The Next Generation of Architects, Contractors, and Engineers

The high school students touring Penn’s Singh Center for Nanotechnology were most interested in the part of the building many people never see: the mechanical room.

The students asked question after question, looking up at the massive white pipes that snake across the ceiling, carrying the conditioned and filtered air for “clean rooms” dedicated to some of the most delicate scientific research.

Speaking over the hum of the equipment was Christopher Montowski, director of building operations at the Singh Center.

“I started off my career working on jet engines in the Air Force, and now I’m running the building,” Montowski told the teenagers. “There are a lot of jobs you can do.”

The students on the tour, all from Philadelphia public and charter high schools, are enrolled in the Architecture, Construction and Engineering (ACE) Mentor Program, a national organization with a local team sponsored by Penn. The group of about a dozen students meets at Penn every other week from November through May.

“Penn has a lot of experienced people working in this industry here in this department,” said Rafael de Luna, a project manager in design and construction with Penn’s Facilities and Real Estate Services (FRES), and the ACE team leader at Penn. “We have the resources and we have the knowledge here, so we can hopefully influence some of these students to consider pursuing careers in these fields.”

ACE has helped me because it’s finally helped me narrow down that I want to be an engineer when I grow up.

Elijah Osman, sophomore at Hardy Williams High Mastery Charter School

During the year, the students listen to presentations from experts and tour buildings, including several on Penn’s campus. Especially engaging are the buildings under construction, such as Penn’s Ronald O. Perelman Center for Political Science and Economics on Walnut Street, and in the previous two years, New College House.

“We use the active building projects as tools. It’s like a living laboratory,” de Luna said. “For many of these students, it was their first time on a construction site. They got to see a project with not much in it but steel and concrete.”

The students also go to locations off campus, including the Finishing Trades Institute, where they can wear a harness and go up on scaffolding, and work with power tools.

“I hope that some of these students do go to college, and if they don’t go to college maybe pursue a field in the trades,” de Luna said.

  About a dozen Philadelphia high school students are enrolled in the Penn-sponsored ACE team.

About a dozen Philadelphia high school students are enrolled in the Penn-sponsored ACE team.

At the Singh Center, the students heard from several experts in the field in addition to Montowski, including Michael Dausch, FRES executive director of design and construction, and Susan Fry, FRES area manager of operations and maintenance.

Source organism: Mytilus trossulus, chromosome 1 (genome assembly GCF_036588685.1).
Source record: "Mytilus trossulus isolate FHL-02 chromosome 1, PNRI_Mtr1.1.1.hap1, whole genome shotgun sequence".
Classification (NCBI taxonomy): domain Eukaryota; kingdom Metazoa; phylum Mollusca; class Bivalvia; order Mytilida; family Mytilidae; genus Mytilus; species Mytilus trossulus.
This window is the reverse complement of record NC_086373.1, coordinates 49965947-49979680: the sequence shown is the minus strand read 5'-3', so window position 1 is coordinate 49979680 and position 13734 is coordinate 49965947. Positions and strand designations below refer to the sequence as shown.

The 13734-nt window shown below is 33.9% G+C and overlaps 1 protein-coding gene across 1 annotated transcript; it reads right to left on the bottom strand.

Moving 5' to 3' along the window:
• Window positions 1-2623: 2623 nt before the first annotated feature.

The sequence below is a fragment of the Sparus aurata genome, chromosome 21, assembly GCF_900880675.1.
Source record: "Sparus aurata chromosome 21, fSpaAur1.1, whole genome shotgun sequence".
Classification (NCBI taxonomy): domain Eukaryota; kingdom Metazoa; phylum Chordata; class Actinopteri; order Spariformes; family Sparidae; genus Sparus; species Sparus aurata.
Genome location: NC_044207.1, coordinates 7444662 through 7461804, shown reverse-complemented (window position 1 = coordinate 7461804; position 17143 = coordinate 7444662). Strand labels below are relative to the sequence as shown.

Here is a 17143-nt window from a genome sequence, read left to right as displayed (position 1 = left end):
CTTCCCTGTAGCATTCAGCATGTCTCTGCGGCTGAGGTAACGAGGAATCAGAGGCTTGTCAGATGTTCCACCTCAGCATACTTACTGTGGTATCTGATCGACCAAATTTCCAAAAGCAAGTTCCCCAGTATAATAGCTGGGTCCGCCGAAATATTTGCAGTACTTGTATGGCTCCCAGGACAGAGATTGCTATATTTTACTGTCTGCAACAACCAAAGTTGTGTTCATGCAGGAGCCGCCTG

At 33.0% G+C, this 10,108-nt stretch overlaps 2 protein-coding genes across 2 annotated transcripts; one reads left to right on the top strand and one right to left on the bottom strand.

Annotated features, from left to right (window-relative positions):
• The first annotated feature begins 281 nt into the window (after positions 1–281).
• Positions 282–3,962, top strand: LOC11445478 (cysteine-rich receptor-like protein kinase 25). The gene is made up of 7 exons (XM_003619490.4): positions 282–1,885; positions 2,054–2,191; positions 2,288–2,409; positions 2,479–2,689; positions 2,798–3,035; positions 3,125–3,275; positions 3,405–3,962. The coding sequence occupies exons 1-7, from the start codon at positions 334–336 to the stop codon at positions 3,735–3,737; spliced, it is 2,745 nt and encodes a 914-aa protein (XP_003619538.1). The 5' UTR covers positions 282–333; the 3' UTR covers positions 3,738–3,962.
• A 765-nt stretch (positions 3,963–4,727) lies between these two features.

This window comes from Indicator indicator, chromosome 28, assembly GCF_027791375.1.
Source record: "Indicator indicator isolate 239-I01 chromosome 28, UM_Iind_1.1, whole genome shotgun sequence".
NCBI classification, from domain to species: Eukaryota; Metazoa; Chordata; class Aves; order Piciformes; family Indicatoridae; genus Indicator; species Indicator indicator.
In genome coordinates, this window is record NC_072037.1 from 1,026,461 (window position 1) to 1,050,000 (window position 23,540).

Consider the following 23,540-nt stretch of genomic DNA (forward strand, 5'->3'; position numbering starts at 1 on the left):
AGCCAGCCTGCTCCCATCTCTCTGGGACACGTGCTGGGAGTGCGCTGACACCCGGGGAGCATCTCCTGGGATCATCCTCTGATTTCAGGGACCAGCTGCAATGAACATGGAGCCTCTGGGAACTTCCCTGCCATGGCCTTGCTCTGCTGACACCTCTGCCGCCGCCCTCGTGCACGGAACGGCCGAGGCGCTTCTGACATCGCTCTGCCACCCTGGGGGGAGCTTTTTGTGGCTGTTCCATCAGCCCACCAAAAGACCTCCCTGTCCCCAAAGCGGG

“It’s one thing to construct a building. It’s another to operate a building,” Fry told the group while in the mechanical room. “For example, in a building as high-tech as the Singh Center,” she said, “the balance of humidity and the number of particles in the air are critical factors that must be controlled to maintain a proper research environment.”

The students then conducted an experiment using a psychrometer to measure the level of the humidity in the air.

“My favorite part was definitely when we tested the humidity in the air both inside and outside,” said Tyler Weidman, 17, a junior at the Universal Audenried Charter High School who has been in the ACE program for two years. “I’m more of a hands-on person. I love being able to do things myself to see how different things work.”

Many of the students said the building tours are the highlights of the program because they meet experts in their chosen fields and see aspects of structures they wouldn’t otherwise have a chance to examine.

“ACE has helped me because it’s finally helped me narrow down that I want to be an engineer when I grow up,” said Elijah Osman, 15, a sophomore at Hardy Williams High Mastery Charter School. “I’m close to finally deciding what type of engineering field I want to study. I honestly don’t think that I would have decided that if I didn’t go to ACE.”

De Luna said he hopes to continue to grow the ACE program at Penn, now in its third year, by recruiting more mentors in the FRES department.

“Penn wants to be a part of the community,” De Luna said. “What better way to do it than to mentor some of the high school students in our neighborhood?”

Penn Singh Center for Nanotechnology

Homepage photo: Tours of Penn buildings, including the Singh Center, are part of the mentorship program Penn sponsors for Philadelphia high school students interested in architecture, construction, and engineering.

Photo at top: Christopher Montowski, director of building operations at the Singh Center, was one of several Penn experts who spoke to the Philadelphia high school students during the building tour.

  • Text by Louisa Shepard
  • Video by Rebecca Elias Abboud
  • Photos by Denise Henhoeffer